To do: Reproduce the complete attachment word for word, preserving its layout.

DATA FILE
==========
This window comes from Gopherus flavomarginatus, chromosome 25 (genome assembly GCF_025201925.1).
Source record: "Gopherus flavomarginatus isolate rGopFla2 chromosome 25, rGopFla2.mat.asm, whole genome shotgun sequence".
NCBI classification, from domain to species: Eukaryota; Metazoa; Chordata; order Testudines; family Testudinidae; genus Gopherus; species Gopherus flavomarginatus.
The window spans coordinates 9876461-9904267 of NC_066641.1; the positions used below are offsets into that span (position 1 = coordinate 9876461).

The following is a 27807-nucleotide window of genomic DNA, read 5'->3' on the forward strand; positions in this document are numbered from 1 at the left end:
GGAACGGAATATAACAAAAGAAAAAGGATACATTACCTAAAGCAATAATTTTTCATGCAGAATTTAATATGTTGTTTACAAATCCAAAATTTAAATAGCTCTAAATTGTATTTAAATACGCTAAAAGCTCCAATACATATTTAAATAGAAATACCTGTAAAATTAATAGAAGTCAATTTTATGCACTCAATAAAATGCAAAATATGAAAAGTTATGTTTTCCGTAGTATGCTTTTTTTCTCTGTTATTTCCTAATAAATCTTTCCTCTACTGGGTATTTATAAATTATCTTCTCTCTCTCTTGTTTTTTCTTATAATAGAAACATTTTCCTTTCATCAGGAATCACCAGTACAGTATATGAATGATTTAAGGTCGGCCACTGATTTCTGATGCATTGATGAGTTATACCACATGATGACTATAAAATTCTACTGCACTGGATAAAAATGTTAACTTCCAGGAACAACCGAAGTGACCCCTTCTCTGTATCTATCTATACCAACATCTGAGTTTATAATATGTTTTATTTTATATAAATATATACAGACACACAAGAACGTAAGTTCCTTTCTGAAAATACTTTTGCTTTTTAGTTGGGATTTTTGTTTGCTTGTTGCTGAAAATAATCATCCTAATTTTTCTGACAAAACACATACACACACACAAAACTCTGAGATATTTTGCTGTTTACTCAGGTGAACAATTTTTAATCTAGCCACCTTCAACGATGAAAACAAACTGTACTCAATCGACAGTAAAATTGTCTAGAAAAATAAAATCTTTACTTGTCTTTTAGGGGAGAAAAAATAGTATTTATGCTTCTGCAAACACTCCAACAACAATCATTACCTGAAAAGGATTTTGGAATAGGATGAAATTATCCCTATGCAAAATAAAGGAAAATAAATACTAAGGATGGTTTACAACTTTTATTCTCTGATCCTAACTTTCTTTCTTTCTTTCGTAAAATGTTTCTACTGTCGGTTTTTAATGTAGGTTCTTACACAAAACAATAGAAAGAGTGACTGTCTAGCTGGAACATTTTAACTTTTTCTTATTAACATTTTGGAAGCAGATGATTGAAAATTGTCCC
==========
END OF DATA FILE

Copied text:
This window comes from Gopherus flavomarginatus, chromosome 25 (genome assembly GCF_025201925.1).
Source record: "Gopherus flavomarginatus isolate rGopFla2 chromosome 25, rGopFla2.mat.asm, whole genome shotgun sequence".
NCBI classification, from domain to species: Eukaryota; Metazoa; Chordata; order Testudines; family Testudinidae; genus Gopherus; species Gopherus flavomarginatus.
The window spans coordinates 9876461-9904267 of NC_066641.1; the positions used below are offsets into that span (position 1 = coordinate 9876461).

The following is a 27807-nucleotide window of genomic DNA, read 5'->3' on the forward strand; positions in this document are numbered from 1 at the left end:
GGAACGGAATATAACAAAAGAAAAAGGATACATTACCTAAAGCAATAATTTTTCATGCAGAATTTAATATGTTGTTTACAAATCCAAAATTTAAATAGCTCTAAATTGTATTTAAATACGCTAAAAGCTCCAATACATATTTAAATAGAAATACCTGTAAAATTAATAGAAGTCAATTTTATGCACTCAATAAAATGCAAAATATGAAAAGTTATGTTTTCCGTAGTATGCTTTTTTTCTCTGTTATTTCCTAATAAATCTTTCCTCTACTGGGTATTTATAAATTATCTTCTCTCTCTCTTGTTTTTTCTTATAATAGAAACATTTTCCTTTCATCAGGAATCACCAGTACAGTATATGAATGATTTAAGGTCGGCCACTGATTTCTGATGCATTGATGAGTTATACCACATGATGACTATAAAATTCTACTGCACTGGATAAAAATGTTAACTTCCAGGAACAACCGAAGTGACCCCTTCTCTGTATCTATCTATACCAACATCTGAGTTTATAATATGTTTTATTTTATATAAATATATACAGACACACAAGAACGTAAGTTCCTTTCTGAAAATACTTTTGCTTTTTAGTTGGGATTTTTGTTTGCTTGTTGCTGAAAATAATCATCCTAATTTTTCTGACAAAACACATACACACACACAAAACTCTGAGATATTTTGCTGTTTACTCAGGTGAACAATTTTTAATCTAGCCACCTTCAACGATGAAAACAAACTGTACTCAATCGACAGTAAAATTGTCTAGAAAAATAAAATCTTTACTTGTCTTTTAGGGGAGAAAAAATAGTATTTATGCTTCTGCAAACACTCCAACAACAATCATTACCTGAAAAGGATTTTGGAATAGGATGAAATTATCCCTATGCAAAATAAAGGAAAATAAATACTAAGGATGGTTTACAACTTTTATTCTCTGATCCTAACTTTCTTTCTTTCTTTCGTAAAATGTTTCTACTGTCGGTTTTTAATGTAGGTTCTTACACAAAACAATAGAAAGAGTGACTGTCTAGCTGGAACATTTTAACTTTTTCTTATTAACATTTTGGAAGCAGATGATTGAAAATTGTCCC